The President of the European Commission hit out at Whitehall, claiming Brussels is not trying to keep the UK in the EU but wants to start discussing future ties as soon as possible. Demanding “clarity”, Mr Juncker urged Britain to get its act together and let Brussels know when and if it will leave the bloc. He told German newspaper Welt am Sonntag: “It is being insinuated that our aim is to keep the United Kingdom in the EU by all possible means.
When asked whether the UK would hold a second referendum, currently promoted by the People’s Vote campaign, Mr Juncker added: “That is for the British to decide.
“I am working on the assumption that it will leave, because that is what the people of the United Kingdom have decided.”
The British Parliament was meant to hold the so-called meaningful vote on the Brexit deal thrashed by Prime Minister Theresa May on December 12.
However, Mrs May pulled the vote just hours before the Commons met, arguing she had heard MPs’ concerns on her Brexit agreement and wanted to go back to Brussels to seek clarifications on major sticking points.
In the run up to that day, many members of the Parliament, including some Mrs May’s fellow Tories, had said they would vote down her deal because they were concerned it would keep linked the UK to the EU for an indefinite period of time through the Irish backstop.
The vote is now expected to take place on January 14.
Mr Juncker also spoke about other challenges faced by the EU27, including worldwide trade and internal divisions.
Speaking about the ongoing tensions between Brussels and Washington, sparked earlier this year when US President Donald Trump threatened to apply hefty tariffs on cars imported from EU members, Mr Juncker highlighted the importance of keeping one’s word during talks.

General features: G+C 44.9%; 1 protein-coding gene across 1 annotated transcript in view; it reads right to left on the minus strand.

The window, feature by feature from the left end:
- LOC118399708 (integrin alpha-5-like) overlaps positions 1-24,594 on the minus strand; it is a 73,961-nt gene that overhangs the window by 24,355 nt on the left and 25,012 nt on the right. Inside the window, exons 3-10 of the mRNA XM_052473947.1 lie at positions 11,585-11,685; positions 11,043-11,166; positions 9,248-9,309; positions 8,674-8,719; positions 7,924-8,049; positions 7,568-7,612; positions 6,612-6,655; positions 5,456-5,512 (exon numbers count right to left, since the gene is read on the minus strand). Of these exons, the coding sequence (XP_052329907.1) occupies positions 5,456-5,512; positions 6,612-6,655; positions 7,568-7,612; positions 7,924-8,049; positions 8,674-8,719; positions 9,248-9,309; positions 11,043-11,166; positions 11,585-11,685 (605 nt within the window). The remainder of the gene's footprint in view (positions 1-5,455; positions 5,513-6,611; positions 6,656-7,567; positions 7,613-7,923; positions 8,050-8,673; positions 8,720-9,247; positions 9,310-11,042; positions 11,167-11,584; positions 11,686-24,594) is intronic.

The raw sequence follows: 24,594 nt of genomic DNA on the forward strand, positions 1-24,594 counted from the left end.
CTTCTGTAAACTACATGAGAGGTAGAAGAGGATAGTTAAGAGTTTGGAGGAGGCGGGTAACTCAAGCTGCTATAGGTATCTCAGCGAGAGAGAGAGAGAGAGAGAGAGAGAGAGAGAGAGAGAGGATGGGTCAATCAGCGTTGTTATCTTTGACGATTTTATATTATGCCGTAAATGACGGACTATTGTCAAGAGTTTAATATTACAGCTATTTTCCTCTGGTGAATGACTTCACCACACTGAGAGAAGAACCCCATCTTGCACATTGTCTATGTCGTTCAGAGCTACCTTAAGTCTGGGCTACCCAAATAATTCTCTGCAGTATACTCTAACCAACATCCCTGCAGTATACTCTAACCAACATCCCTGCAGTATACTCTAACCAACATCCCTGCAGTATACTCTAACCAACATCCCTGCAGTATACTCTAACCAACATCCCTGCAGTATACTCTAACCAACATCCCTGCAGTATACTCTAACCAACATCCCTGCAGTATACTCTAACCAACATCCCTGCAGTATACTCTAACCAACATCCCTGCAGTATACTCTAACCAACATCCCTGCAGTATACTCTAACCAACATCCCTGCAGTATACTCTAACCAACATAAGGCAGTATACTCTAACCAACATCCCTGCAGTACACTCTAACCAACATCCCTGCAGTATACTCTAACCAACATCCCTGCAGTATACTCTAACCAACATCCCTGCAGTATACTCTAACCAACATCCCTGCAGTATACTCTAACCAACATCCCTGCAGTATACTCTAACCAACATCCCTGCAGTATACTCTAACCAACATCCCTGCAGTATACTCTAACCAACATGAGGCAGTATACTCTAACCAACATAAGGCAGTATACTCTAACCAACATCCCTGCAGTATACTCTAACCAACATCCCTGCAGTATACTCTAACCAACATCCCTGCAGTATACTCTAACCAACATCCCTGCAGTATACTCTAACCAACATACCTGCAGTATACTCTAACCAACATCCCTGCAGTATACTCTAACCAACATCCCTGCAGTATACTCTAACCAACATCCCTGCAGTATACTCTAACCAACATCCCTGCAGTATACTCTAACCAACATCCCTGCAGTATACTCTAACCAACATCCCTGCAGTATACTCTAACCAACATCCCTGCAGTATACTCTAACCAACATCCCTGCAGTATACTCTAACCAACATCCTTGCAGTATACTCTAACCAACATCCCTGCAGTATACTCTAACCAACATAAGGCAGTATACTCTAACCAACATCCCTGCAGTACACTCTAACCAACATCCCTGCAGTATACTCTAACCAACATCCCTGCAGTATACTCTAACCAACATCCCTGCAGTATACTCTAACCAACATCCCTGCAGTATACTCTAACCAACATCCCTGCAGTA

He said: “I trust Donald Trump for as long as he keeps his word.
“And if he no longer keeps it, then I will no longer feel bound by my word either.”
Mr Juncker and Mr Trump met during the summer to agree on a truce after the US President’s declaration had sparked a trade war with Brussels.
The parts have been entwined in trade talks for the past months.
But Mr Juncker’s attention is said to be particularly focused on the challenges to tackle ahead of the European Parliament election, taking place in May 2019.
Saying he feels EU citizens are growing apart, with some backing nationalist parties and other wanting a more united Europe, he explained: “We have to ensure that these rifts do not become too deep.
“We must not imply that the populists are right, they are just loud and do not have any specific proposals to offer on solving the challenges of our time.”
He also touched upon worries the vote could be hacked.
About this, Mr Juncker said Europe had to stand united “in combating the trolls and hacker groups from China or Russia” that could seek to sway the European vote.